Zebrafish Genome Could Have Significant Implications For Human Health
April 18, 2013

Zebrafish Genome Could Have Significant Implications For Human Health

April Flowers for redOrbit.com - Your Universe Online

Two new studies from the Wellcome Trust Sanger Institute involving the genome of zebrafish have been published in the journal Nature this week, giving insight into the relationship between humans, zebrafish and genetic mutations.


According to the first study, 70 percent of protein-coding human genes are related to zebrafish genes, and 84 percent of the genes known to be associated with human disease have a counterpart in the zebrafish genome. These findings highlight the importance of the zebrafish model in human disease research.

To make this comparison, the team developed a high-quality annotated zebrafish genome sequence. To date, only two other large genomes have been sequenced to this level: the human genome, and the mouse genome. This new sequence will be an essential resource to drive the study of genetic function and disease in humans.

Fish seem to be very different from humans, with different body structures and living environments. This makes them a seemingly strange choice as a comparator for humans. Like us, though, they are vertebrates and as such share a common ancestor and a remarkable biological similarity. Sharing the majority of genes with humans makes them an important model for understanding how genes work in health and disease.

"Our aim with this project, like with all biomedical research, is to improve human health," says Dr. Derek Stemple, from Sanger. "This genome will allow researchers to understand how our genes work and how genetic variants can cause disease in ways that cannot be easily studied in humans or other organisms."

Research into the zebrafish genome has already led to biological advances in cancer and heart disease research. It has advanced our understanding of muscle and organ development, and been used to verify the causal gene in muscular dystrophy (MD) disorders and the formation of skin cancers.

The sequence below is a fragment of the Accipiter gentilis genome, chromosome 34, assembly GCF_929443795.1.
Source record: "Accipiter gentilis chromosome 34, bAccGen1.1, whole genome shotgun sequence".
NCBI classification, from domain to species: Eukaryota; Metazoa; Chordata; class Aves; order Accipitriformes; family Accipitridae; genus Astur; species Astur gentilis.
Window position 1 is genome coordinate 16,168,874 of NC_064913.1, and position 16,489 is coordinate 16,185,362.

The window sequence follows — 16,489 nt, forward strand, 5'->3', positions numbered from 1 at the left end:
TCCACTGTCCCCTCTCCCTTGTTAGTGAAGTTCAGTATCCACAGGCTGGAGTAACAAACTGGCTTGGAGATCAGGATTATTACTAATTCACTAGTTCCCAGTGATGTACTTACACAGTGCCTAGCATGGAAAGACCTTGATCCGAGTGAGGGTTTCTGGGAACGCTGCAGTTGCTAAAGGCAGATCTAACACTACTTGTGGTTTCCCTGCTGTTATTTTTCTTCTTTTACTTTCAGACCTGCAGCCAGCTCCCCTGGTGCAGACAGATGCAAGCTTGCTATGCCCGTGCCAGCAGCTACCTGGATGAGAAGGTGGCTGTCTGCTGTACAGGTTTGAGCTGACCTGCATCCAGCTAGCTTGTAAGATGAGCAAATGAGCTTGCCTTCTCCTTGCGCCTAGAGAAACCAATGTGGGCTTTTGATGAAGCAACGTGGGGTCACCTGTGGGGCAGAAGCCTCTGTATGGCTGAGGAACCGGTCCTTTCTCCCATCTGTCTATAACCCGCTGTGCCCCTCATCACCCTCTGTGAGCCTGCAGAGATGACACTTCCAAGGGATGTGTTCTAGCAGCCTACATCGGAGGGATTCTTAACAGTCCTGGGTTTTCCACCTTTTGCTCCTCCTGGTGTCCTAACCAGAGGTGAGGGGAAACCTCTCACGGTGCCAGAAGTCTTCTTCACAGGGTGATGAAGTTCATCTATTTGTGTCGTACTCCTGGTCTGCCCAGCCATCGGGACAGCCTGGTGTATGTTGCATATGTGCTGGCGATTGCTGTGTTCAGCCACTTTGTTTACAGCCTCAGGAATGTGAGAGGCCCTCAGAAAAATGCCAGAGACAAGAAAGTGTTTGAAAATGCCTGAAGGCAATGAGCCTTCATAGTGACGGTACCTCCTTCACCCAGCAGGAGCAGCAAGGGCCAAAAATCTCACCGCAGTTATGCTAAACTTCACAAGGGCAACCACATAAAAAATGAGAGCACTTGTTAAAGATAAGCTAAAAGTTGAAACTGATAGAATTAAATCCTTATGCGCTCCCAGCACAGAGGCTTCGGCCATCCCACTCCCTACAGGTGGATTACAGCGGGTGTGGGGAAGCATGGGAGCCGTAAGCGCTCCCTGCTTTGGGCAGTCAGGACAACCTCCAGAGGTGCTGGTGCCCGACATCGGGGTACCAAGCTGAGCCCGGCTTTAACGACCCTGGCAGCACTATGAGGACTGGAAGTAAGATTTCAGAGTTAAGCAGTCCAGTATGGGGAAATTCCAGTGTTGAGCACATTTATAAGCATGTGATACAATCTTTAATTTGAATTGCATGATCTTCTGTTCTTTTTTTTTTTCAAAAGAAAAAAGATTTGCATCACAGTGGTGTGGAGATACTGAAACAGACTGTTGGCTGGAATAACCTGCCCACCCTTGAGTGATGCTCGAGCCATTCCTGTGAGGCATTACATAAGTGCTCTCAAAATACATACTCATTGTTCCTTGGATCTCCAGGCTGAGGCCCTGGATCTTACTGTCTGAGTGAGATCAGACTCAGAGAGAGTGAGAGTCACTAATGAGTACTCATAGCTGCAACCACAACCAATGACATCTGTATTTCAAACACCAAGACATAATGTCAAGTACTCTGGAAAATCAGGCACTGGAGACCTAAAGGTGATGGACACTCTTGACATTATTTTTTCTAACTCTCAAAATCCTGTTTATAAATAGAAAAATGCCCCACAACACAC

"The vast majority of human genes have counterparts in the zebrafish, especially genes related to human disease," says Professor Jane Rogers, formerly of The Genome Analysis Centre (TGAC). "This high quality genome is testament to the many scientists who worked on this project and will spur biological research for years to come."

"By modeling these human disease genes in zebrafish, we hope that resources worldwide will produce important biological information regarding the function of these genes and possibly find new targets for drug development," she added.

Some unique features, not found in other vertebrates, can be seen in the zebrafish genome, such as having the highest repeat content in their genome sequences reported in any vertebrate species. This repeat content is almost twice as high as in their nearest relative, the common carp. The team has identified chromosomal regions unique to zebrafish that influence sex determination.

Compared to the human genome, the zebrafish genome contains few pseudogenes, or genes thought to have lost their function through evolution. There are approximately 13,000 pseudogenes in the human genome, compared to the 154 found in the zebrafish sequence.

"To realize the benefits the zebrafish can make to human health, we need to understand the genome in its entirety — both the similarities to the human genome and the differences," says Professor Christiane Nüsslein-Volhard, Nobel laureate from the Max Planck Institute (MPG) for Developmental Biology. "Armed with the zebrafish genome, we can now better understand how changes to our genomes result in disease."


In the second study, researchers armed with the zebrafish genome designed a method to assay the function of each and every gene. The assay also allows them to explore the effect of genetic variation on zebrafish. To date, the team has generated one or more mutations in almost 40 percent of all zebrafish genes.